In searching for a mechanism to “annul” the NOI, given the unusual circumstances, it was determined that no mechanism exists in the BIA to permit Elk Gold to withdraw the NOI once the NOI had been filed. The Court was asked to address this functional gap in the BIA and permit the NOI to be withdrawn in the circumstances.

The decision of the Court

Justice Fitzpatrick began her analysis by examining analogous sections of the BIA where a person or insolvent person can withdraw certain initiating documents. The analogous and relevant provisions of the BIA include:

  • 43(14) which allows for the withdrawal of a bankruptcy application with leave of the Court;
  • 50(4) which states that “no proposal… may be withdrawn pending the decision of the creditors and the Court”; and
  • 183(1) which grants the Court with such jurisdiction at law and in equity as will enable it to exercise its original, auxiliary, and ancillary jurisdiction.

Justice Fitzpatrick then turned to the limited case law available involving a person seeking to withdraw its NOI to determine that the Court has jurisdiction to grant the relief sought. The available cases each applied s. 43(14) or s. 50(4) of the BIA in granting the applicant the relief to withdraw its NOI:

  • In Greey (Re) [1995] O.J. No 3206 (“Re Greey”), the Court (Justice Farley) applied s. 50(4) and concluded that Mr. Greey was permitted to withdraw his NOI as he had the consent of all his creditors and the Court.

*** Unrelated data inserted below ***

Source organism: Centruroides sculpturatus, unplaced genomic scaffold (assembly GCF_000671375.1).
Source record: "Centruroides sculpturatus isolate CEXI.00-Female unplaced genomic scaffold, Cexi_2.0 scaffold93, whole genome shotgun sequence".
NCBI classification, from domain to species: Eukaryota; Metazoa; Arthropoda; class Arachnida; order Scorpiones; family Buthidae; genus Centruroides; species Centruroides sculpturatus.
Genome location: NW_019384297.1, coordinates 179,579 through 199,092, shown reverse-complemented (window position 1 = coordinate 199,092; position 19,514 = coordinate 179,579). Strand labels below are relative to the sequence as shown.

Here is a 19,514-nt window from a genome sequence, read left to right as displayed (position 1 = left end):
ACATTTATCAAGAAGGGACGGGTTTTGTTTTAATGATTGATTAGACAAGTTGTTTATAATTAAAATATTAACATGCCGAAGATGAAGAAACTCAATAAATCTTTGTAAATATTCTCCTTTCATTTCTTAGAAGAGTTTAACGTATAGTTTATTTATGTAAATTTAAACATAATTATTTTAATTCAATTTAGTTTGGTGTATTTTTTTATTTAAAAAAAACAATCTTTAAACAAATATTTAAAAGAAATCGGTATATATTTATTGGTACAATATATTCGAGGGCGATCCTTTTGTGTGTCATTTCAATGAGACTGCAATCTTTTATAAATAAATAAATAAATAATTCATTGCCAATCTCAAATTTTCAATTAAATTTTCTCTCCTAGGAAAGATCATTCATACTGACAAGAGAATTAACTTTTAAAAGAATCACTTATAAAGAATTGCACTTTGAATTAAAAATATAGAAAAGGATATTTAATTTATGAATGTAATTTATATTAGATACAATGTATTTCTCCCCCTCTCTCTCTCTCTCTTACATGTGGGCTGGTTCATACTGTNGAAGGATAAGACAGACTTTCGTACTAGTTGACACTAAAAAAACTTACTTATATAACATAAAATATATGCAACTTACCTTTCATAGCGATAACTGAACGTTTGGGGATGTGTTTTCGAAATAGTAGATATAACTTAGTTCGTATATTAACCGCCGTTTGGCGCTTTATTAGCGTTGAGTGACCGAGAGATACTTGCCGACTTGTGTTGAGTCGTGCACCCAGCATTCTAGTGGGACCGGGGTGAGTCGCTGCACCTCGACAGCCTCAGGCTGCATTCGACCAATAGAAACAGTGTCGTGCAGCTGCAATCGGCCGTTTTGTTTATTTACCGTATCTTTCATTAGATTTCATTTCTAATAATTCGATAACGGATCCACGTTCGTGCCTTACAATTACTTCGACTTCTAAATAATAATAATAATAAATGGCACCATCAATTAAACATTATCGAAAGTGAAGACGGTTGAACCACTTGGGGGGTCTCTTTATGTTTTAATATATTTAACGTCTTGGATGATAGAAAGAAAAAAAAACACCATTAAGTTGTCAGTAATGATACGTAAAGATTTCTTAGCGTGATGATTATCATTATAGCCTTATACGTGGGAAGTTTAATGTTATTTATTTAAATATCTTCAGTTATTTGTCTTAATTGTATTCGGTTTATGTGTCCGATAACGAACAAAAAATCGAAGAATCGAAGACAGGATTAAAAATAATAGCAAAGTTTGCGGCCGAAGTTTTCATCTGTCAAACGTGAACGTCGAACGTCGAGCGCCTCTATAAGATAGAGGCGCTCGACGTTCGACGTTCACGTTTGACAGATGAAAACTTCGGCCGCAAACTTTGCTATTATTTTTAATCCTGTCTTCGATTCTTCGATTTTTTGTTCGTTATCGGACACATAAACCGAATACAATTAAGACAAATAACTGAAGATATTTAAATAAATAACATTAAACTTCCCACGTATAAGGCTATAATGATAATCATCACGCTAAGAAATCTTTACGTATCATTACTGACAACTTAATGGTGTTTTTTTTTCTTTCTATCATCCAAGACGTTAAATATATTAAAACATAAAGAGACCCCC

• In Poly Innovation Inc. (Re), 2013 ONSC 2782 (“Poly Innovation”), the company did not intend to file a proposal as it had sold all its assets and all creditors had been paid in full. The Court applied s. 43(14) and granted leave to the company to withdraw the NOI upon filing evidence that it had paid all creditors and was solvent following the sale of its assets.
  • In Junction Craft Brewing Inc. (Re), ON SCJ) (Endorsement), the Court deemed the NOI to be withdrawn, annulled, and/or cancelled for all purposes following the closing of a reverse vesting transaction as the outcome of the transaction had made the company solvent. The Court cited Poly Innovation in support of its decision.
  • In Regal Resources Inc. (Re), (21 March 2022), Vancouver B210471 (BCSC), the Court granted the withdrawal of the NOI to the company as it had raised enough funds to pay off or satisfy all of its creditors such that it was no longer insolvent. No reasons were provided but the Court cited Re Greey and Poly Innovation.